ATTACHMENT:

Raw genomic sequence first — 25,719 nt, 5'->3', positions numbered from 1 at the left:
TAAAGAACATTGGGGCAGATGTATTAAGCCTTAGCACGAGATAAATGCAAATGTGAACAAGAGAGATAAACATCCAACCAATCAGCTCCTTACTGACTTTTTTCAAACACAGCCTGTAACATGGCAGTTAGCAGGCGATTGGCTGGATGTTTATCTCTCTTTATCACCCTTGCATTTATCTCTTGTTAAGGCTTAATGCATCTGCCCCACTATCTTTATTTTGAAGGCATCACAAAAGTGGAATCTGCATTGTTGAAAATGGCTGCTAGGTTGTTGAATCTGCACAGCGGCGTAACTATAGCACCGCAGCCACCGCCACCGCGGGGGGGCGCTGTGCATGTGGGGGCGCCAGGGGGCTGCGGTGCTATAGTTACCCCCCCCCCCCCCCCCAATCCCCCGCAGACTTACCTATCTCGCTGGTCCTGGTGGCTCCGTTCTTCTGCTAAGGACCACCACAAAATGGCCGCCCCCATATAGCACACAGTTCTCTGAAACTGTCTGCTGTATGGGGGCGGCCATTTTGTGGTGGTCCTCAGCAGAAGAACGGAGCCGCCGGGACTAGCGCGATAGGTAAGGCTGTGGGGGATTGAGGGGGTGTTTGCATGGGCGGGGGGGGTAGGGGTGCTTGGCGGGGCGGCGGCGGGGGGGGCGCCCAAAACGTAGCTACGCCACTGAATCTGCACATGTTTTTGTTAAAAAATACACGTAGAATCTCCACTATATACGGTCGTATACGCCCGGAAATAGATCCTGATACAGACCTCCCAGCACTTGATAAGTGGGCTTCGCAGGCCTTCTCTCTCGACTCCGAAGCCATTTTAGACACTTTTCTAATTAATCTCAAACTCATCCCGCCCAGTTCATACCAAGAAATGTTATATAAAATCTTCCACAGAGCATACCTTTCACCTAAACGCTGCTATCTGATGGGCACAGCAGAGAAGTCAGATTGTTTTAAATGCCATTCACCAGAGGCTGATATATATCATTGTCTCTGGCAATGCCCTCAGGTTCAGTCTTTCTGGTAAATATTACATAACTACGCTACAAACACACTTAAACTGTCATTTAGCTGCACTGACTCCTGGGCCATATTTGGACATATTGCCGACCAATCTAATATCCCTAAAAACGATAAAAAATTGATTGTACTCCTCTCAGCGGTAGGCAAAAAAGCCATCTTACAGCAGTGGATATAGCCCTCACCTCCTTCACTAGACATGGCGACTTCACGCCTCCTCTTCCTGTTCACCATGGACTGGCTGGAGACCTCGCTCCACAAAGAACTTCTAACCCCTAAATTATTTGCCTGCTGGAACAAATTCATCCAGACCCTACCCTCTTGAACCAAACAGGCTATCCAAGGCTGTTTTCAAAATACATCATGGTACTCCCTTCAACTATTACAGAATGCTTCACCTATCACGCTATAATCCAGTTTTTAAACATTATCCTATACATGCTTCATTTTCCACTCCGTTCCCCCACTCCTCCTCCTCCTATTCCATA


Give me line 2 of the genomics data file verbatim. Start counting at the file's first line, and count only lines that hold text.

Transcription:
TAAAGAACATTGGGGCAGATGTATTAAGCCTTAGCACGAGATAAATGCAAATGTGAACAAGAGAGATAAACATCCAACCAATCAGCTCCTTACTGACTTTTTTCAAACACAGCCTGTAACATGGCAGTTAGCAGGCGATTGGCTGGATGTTTATCTCTCTTTATCACCCTTGCATTTATCTCTTGTTAAGGCTTAATGCATCTGCCCCACTATCTTTATTTTGAAGGCATCACAAAAGTGGAATCTGCATTGTTGAAAATGGCTGCTAGGTTGTTGAATCTGCACAGCGGCGTAACTATAGCACCGCAGCCACCGCCACCGCGGGGGGGCGCTGTGCATGTGGGGGCGCCAGGGGGCTGCGGTGCTATAGTTACCCCCCCCCCCCCCCCCAATCCCCCGCAGACTTACCTATCTCGCTGGTCCTGGTGGCTCCGTTCTTCTGCTAAGGACCACCACAAAATGGCCGCCCCCATATAGCACACAGTTCTCTGAAACTGTCTGCTGTATGGGGGCGGCCATTTTGTGGTGGTCCTCAGCAGAAGAACGGAGCCGCCGGGACTAGCGCGATAGGTAAGGCTGTGGGGGATTGAGGGGGTGTTTGCATGGGCGGGGGGGGTAGGGGTGCTTGGCGGGGCGGCGGCGGGGGGGGCGCCCAAAACGTAGCTACGCCACTGAATCTGCACATGTTTTTGTTAAAAAATACACGTAGAATCTCCACTATATACGGTCGTATACGCCCGGAAATAGATCCTGATACAGACCTCCCAGCACTTGATAAGTGGGCTTCGCAGGCCTTCTCTCTCGACTCCGAAGCCATTTTAGACACTTTTCTAATTAATCTCAAACTCATCCCGCCCAGTTCATACCAAGAAATGTTATATAAAATCTTCCACAGAGCATACCTTTCACCTAAACGCTGCTATCTGATGGGCACAGCAGAGAAGTCAGATTGTTTTAAATGCCATTCACCAGAGGCTGATATATATCATTGTCTCTGGCAATGCCCTCAGGTTCAGTCTTTCTGGTAAATATTACATAACTACGCTACAAACACACTTAAACTGTCATTTAGCTGCACTGACTCCTGGGCCATATTTGGACATATTGCCGACCAATCTAATATCCCTAAAAACGATAAAAAATTGATTGTACTCCTCTCAGCGGTAGGCAAAAAAGCCATCTTACAGCAGTGGATATAGCCCTCACCTCCTTCACTAGACATGGCGACTTCACGCCTCCTCTTCCTGTTCACCATGGACTGGCTGGAGACCTCGCTCCACAAAGAACTTCTAACCCCTAAATTATTTGCCTGCTGGAACAAATTCATCCAGACCCTACCCTCTTGAACCAAACAGGCTATCCAAGGCTGTTTTCAAAATACATCATGGTACTCCCTTCAACTATTACAGAATGCTTCACCTATCACGCTATAATCCAGTTTTTAAACATTATCCTATACATGCTTCATTTTCCACTCCGTTCCCCCACTCCTCCTCCTCCTATTCCATA